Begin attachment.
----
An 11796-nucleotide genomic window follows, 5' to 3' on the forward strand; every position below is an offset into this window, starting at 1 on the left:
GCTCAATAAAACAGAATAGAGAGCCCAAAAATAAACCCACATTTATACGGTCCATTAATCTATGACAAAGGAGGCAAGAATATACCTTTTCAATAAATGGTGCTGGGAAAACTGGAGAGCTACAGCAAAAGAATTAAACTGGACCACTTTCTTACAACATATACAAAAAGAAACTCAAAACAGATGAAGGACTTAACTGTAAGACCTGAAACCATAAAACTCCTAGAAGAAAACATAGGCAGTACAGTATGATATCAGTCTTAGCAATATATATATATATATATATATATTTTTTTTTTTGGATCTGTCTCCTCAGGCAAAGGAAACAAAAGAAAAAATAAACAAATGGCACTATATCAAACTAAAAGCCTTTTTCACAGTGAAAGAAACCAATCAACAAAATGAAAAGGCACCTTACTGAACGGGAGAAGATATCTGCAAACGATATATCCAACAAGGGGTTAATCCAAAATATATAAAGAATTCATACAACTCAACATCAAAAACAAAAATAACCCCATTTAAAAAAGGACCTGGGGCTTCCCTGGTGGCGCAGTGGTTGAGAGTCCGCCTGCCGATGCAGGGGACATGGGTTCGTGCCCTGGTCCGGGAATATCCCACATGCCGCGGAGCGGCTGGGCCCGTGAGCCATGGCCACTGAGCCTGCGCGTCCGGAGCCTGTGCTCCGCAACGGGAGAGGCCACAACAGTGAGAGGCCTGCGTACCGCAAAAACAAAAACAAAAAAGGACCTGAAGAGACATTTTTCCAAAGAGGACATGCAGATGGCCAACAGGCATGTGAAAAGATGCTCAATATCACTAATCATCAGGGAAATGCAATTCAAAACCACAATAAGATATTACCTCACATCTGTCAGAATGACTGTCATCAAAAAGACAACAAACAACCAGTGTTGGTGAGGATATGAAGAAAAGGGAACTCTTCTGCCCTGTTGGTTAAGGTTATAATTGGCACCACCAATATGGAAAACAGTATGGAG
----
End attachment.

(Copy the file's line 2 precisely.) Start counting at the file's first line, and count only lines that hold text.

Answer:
GCTCAATAAAACAGAATAGAGAGCCCAAAAATAAACCCACATTTATACGGTCCATTAATCTATGACAAAGGAGGCAAGAATATACCTTTTCAATAAATGGTGCTGGGAAAACTGGAGAGCTACAGCAAAAGAATTAAACTGGACCACTTTCTTACAACATATACAAAAAGAAACTCAAAACAGATGAAGGACTTAACTGTAAGACCTGAAACCATAAAACTCCTAGAAGAAAACATAGGCAGTACAGTATGATATCAGTCTTAGCAATATATATATATATATATATATATTTTTTTTTTTGGATCTGTCTCCTCAGGCAAAGGAAACAAAAGAAAAAATAAACAAATGGCACTATATCAAACTAAAAGCCTTTTTCACAGTGAAAGAAACCAATCAACAAAATGAAAAGGCACCTTACTGAACGGGAGAAGATATCTGCAAACGATATATCCAACAAGGGGTTAATCCAAAATATATAAAGAATTCATACAACTCAACATCAAAAACAAAAATAACCCCATTTAAAAAAGGACCTGGGGCTTCCCTGGTGGCGCAGTGGTTGAGAGTCCGCCTGCCGATGCAGGGGACATGGGTTCGTGCCCTGGTCCGGGAATATCCCACATGCCGCGGAGCGGCTGGGCCCGTGAGCCATGGCCACTGAGCCTGCGCGTCCGGAGCCTGTGCTCCGCAACGGGAGAGGCCACAACAGTGAGAGGCCTGCGTACCGCAAAAACAAAAACAAAAAAGGACCTGAAGAGACATTTTTCCAAAGAGGACATGCAGATGGCCAACAGGCATGTGAAAAGATGCTCAATATCACTAATCATCAGGGAAATGCAATTCAAAACCACAATAAGATATTACCTCACATCTGTCAGAATGACTGTCATCAAAAAGACAACAAACAACCAGTGTTGGTGAGGATATGAAGAAAAGGGAACTCTTCTGCCCTGTTGGTTAAGGTTATAATTGGCACCACCAATATGGAAAACAGTATGGAG